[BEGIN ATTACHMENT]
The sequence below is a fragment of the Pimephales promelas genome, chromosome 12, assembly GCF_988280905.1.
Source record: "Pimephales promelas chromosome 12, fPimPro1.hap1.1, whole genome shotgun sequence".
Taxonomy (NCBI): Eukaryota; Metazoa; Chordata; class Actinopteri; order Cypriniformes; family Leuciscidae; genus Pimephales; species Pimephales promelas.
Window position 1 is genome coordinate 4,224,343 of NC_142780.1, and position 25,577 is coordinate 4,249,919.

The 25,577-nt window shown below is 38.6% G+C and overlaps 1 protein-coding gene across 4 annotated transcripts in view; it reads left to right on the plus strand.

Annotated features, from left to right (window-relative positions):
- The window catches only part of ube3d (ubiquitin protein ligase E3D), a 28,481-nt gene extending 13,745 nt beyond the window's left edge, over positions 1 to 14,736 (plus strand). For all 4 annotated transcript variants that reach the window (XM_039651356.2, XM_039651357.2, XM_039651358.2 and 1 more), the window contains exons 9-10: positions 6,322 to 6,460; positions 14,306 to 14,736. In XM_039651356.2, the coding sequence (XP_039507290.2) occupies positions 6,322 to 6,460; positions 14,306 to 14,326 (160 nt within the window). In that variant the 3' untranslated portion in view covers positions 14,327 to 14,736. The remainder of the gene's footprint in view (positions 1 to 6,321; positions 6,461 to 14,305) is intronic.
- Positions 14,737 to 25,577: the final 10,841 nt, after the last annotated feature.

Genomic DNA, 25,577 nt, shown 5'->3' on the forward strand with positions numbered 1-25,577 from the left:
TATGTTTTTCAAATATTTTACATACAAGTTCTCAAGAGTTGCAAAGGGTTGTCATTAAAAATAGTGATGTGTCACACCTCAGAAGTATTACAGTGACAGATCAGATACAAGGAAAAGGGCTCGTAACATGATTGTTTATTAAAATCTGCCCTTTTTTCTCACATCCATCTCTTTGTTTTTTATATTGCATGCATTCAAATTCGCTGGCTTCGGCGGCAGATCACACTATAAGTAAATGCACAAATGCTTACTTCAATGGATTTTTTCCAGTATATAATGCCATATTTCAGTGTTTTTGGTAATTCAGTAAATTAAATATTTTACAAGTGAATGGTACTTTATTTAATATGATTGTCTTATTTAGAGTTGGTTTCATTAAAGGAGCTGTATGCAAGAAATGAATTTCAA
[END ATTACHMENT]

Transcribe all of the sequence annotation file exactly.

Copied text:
The sequence below is a fragment of the Pimephales promelas genome, chromosome 12, assembly GCF_988280905.1.
Source record: "Pimephales promelas chromosome 12, fPimPro1.hap1.1, whole genome shotgun sequence".
Taxonomy (NCBI): Eukaryota; Metazoa; Chordata; class Actinopteri; order Cypriniformes; family Leuciscidae; genus Pimephales; species Pimephales promelas.
Window position 1 is genome coordinate 4,224,343 of NC_142780.1, and position 25,577 is coordinate 4,249,919.

The 25,577-nt window shown below is 38.6% G+C and overlaps 1 protein-coding gene across 4 annotated transcripts in view; it reads left to right on the plus strand.

Annotated features, from left to right (window-relative positions):
- The window catches only part of ube3d (ubiquitin protein ligase E3D), a 28,481-nt gene extending 13,745 nt beyond the window's left edge, over positions 1 to 14,736 (plus strand). For all 4 annotated transcript variants that reach the window (XM_039651356.2, XM_039651357.2, XM_039651358.2 and 1 more), the window contains exons 9-10: positions 6,322 to 6,460; positions 14,306 to 14,736. In XM_039651356.2, the coding sequence (XP_039507290.2) occupies positions 6,322 to 6,460; positions 14,306 to 14,326 (160 nt within the window). In that variant the 3' untranslated portion in view covers positions 14,327 to 14,736. The remainder of the gene's footprint in view (positions 1 to 6,321; positions 6,461 to 14,305) is intronic.
- Positions 14,737 to 25,577: the final 10,841 nt, after the last annotated feature.

Genomic DNA, 25,577 nt, shown 5'->3' on the forward strand with positions numbered 1-25,577 from the left:
TATGTTTTTCAAATATTTTACATACAAGTTCTCAAGAGTTGCAAAGGGTTGTCATTAAAAATAGTGATGTGTCACACCTCAGAAGTATTACAGTGACAGATCAGATACAAGGAAAAGGGCTCGTAACATGATTGTTTATTAAAATCTGCCCTTTTTTCTCACATCCATCTCTTTGTTTTTTATATTGCATGCATTCAAATTCGCTGGCTTCGGCGGCAGATCACACTATAAGTAAATGCACAAATGCTTACTTCAATGGATTTTTTCCAGTATATAATGCCATATTTCAGTGTTTTTGGTAATTCAGTAAATTAAATATTTTACAAGTGAATGGTACTTTATTTAATATGATTGTCTTATTTAGAGTTGGTTTCATTAAAGGAGCTGTATGCAAGAAATGAATTTCAA